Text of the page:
A professor of political science at the University of Toronto is the winner of the 2018 Human Rights Writers’ Trust’s Prize for Social Justice Writing.
The prize, announced Monday, is given to a Canadian who has produced a book that makes a significant contribution to the field of social-justice writing. Its $60,000 prize money will be donated to Alliance Francaise, a French-language organization. The award is one of Canada’s largest, and was created in 1992, according to the Toronto Star.
Announcing the winner, the judges said they had been drawn to Prof. Breznitz’s book, Fallen Angels, because it illustrated how a liberal democracy could be reproduced and strengthened, “even when institutions are weak.”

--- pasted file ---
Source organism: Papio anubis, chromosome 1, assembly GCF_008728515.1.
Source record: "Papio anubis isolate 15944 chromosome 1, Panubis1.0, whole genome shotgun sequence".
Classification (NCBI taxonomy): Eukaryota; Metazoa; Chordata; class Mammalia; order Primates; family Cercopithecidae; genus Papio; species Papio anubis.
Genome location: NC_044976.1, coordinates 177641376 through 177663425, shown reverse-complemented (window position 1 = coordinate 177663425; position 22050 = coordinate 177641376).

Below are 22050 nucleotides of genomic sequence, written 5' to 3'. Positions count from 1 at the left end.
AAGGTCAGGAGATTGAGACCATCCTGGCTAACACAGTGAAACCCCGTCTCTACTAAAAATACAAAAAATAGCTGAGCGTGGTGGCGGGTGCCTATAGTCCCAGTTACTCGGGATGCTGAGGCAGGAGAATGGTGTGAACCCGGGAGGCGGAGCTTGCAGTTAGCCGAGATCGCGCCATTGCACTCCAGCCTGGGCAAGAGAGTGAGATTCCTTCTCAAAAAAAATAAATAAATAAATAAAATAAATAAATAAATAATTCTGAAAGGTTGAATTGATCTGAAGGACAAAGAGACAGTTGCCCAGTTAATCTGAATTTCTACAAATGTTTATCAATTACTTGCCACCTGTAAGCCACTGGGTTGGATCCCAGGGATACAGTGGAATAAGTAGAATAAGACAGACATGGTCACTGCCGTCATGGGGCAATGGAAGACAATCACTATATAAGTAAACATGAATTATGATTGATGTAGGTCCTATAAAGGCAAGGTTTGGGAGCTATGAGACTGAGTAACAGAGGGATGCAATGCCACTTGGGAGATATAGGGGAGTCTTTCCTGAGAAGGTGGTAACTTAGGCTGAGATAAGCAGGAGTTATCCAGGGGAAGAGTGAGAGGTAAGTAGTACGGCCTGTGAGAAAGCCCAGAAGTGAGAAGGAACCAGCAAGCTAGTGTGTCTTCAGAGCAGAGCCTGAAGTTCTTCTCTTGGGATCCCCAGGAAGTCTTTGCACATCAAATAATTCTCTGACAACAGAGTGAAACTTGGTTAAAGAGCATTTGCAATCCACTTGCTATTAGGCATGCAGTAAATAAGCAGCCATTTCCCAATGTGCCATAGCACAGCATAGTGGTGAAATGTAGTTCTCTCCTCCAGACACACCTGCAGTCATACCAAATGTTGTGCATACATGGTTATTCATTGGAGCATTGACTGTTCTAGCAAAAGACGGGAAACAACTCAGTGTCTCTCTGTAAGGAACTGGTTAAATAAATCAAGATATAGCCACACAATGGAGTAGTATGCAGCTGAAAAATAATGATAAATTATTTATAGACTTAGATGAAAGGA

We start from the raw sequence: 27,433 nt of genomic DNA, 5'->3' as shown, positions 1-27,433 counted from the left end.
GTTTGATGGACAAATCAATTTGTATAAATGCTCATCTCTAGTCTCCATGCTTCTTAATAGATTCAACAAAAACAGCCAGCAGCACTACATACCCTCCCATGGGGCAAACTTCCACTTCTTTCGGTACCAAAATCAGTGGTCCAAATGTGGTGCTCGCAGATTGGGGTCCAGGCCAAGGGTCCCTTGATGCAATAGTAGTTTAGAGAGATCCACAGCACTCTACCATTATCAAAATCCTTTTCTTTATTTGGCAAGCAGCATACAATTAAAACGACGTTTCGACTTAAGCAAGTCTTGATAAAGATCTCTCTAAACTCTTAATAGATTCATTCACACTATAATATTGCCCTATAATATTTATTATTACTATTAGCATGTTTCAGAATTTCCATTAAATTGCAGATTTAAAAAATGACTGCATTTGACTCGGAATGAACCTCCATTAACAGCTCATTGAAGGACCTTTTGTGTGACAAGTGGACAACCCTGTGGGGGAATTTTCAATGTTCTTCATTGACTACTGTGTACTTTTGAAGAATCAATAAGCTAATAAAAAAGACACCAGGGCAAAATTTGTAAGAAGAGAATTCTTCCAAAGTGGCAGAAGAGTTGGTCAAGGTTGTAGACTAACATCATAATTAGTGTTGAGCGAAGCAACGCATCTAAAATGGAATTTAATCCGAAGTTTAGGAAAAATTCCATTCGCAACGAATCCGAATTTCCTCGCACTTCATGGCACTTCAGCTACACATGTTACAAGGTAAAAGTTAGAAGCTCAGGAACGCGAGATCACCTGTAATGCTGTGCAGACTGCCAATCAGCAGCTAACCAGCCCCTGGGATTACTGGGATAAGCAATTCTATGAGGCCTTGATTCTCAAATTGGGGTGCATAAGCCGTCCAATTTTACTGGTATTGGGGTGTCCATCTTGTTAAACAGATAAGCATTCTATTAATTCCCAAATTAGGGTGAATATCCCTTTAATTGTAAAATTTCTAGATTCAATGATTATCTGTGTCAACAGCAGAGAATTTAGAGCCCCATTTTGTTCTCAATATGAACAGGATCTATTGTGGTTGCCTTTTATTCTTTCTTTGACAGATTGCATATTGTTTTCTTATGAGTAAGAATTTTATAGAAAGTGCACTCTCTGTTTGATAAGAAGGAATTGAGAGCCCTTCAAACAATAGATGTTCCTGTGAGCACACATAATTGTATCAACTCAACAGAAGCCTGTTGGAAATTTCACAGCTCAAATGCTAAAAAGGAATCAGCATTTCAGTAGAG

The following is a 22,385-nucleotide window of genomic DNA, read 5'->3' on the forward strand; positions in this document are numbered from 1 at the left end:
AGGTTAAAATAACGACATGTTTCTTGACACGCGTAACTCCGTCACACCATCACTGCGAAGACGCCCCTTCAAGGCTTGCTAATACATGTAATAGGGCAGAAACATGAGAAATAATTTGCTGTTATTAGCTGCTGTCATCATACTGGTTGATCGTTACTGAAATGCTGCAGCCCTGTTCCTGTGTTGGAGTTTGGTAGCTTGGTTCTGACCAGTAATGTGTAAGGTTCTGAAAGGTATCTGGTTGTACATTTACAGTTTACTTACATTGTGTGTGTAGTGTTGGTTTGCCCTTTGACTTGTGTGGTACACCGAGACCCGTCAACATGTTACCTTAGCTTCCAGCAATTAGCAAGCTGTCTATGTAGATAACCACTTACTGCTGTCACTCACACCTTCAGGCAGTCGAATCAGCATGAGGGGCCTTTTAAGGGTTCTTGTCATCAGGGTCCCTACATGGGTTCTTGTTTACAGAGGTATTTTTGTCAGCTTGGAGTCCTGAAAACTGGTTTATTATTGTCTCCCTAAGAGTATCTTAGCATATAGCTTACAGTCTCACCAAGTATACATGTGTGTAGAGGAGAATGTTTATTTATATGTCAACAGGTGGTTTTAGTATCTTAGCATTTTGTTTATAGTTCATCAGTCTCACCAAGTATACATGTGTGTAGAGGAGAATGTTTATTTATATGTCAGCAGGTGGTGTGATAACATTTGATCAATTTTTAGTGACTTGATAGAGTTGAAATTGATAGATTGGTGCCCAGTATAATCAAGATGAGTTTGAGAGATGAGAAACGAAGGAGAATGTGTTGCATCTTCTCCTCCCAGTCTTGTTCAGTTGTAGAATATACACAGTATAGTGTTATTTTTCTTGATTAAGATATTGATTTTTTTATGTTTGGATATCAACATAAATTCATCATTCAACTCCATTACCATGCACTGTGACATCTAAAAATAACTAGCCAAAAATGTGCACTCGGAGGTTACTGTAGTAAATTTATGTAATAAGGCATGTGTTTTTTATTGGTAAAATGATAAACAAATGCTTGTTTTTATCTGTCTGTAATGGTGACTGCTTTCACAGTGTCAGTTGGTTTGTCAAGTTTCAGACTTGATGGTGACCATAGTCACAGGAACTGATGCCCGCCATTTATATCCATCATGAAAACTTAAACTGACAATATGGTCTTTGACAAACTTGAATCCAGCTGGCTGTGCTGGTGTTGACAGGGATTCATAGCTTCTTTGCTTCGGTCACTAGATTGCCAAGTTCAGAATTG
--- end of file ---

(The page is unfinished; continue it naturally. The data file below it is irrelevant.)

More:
The book, they added, was “challenging not only for those who might see themselves as practitioners of the rights system, but for thinkers of pluralism and for advocates of democracy at every level.”
The book is a collection of 12 essays on the French peace accords of the 1990s — the Accords on the Abolition of Enemy Property, which were brokered by President François Mitterrand in 1989, and allowed the French government to expropriate property owned by German refugees during World War II.
The project was rooted in concern that, as the traumas that had led the refugees into France faded, their roots and culture were being destroyed.
Prof. Breznitz, 49, is a member of the Knights of Malta, the world’s oldest order of monasteries. She studied political science and law at Harvard and Columbia.
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